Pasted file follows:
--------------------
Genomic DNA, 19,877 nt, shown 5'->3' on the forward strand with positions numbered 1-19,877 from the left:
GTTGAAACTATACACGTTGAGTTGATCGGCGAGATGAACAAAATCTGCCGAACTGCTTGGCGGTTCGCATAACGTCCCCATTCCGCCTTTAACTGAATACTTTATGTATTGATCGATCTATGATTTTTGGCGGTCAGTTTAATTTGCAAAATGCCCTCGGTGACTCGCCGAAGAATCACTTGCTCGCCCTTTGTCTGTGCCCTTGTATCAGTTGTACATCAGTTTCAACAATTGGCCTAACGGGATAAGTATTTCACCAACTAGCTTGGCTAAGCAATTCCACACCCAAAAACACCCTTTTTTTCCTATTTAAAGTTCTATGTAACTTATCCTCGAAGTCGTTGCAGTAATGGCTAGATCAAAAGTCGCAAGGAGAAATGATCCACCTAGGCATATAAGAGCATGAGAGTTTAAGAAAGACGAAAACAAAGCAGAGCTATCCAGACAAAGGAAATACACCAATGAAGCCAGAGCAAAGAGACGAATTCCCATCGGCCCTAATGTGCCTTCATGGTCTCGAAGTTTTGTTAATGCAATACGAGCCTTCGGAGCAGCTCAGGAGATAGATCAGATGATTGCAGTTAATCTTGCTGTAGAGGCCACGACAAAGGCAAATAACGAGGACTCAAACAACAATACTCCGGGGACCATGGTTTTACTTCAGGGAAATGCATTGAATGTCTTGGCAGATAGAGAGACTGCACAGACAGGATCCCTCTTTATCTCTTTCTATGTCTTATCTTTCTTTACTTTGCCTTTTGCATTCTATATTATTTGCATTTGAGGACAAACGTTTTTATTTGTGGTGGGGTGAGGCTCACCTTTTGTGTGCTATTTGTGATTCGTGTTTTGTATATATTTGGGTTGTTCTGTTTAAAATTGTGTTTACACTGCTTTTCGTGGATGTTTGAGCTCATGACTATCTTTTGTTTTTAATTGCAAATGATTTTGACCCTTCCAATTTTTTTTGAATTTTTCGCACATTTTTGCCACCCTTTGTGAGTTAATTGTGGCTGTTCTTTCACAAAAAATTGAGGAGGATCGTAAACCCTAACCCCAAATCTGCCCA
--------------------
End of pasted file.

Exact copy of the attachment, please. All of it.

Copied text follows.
Genomic DNA, 19,877 nt, shown 5'->3' on the forward strand with positions numbered 1-19,877 from the left:
GTTGAAACTATACACGTTGAGTTGATCGGCGAGATGAACAAAATCTGCCGAACTGCTTGGCGGTTCGCATAACGTCCCCATTCCGCCTTTAACTGAATACTTTATGTATTGATCGATCTATGATTTTTGGCGGTCAGTTTAATTTGCAAAATGCCCTCGGTGACTCGCCGAAGAATCACTTGCTCGCCCTTTGTCTGTGCCCTTGTATCAGTTGTACATCAGTTTCAACAATTGGCCTAACGGGATAAGTATTTCACCAACTAGCTTGGCTAAGCAATTCCACACCCAAAAACACCCTTTTTTTCCTATTTAAAGTTCTATGTAACTTATCCTCGAAGTCGTTGCAGTAATGGCTAGATCAAAAGTCGCAAGGAGAAATGATCCACCTAGGCATATAAGAGCATGAGAGTTTAAGAAAGACGAAAACAAAGCAGAGCTATCCAGACAAAGGAAATACACCAATGAAGCCAGAGCAAAGAGACGAATTCCCATCGGCCCTAATGTGCCTTCATGGTCTCGAAGTTTTGTTAATGCAATACGAGCCTTCGGAGCAGCTCAGGAGATAGATCAGATGATTGCAGTTAATCTTGCTGTAGAGGCCACGACAAAGGCAAATAACGAGGACTCAAACAACAATACTCCGGGGACCATGGTTTTACTTCAGGGAAATGCATTGAATGTCTTGGCAGATAGAGAGACTGCACAGACAGGATCCCTCTTTATCTCTTTCTATGTCTTATCTTTCTTTACTTTGCCTTTTGCATTCTATATTATTTGCATTTGAGGACAAACGTTTTTATTTGTGGTGGGGTGAGGCTCACCTTTTGTGTGCTATTTGTGATTCGTGTTTTGTATATATTTGGGTTGTTCTGTTTAAAATTGTGTTTACACTGCTTTTCGTGGATGTTTGAGCTCATGACTATCTTTTGTTTTTAATTGCAAATGATTTTGACCCTTCCAATTTTTTTTGAATTTTTCGCACATTTTTGCCACCCTTTGTGAGTTAATTGTGGCTGTTCTTTCACAAAAAATTGAGGAGGATCGTAAACCCTAACCCCAAATCTGCCCA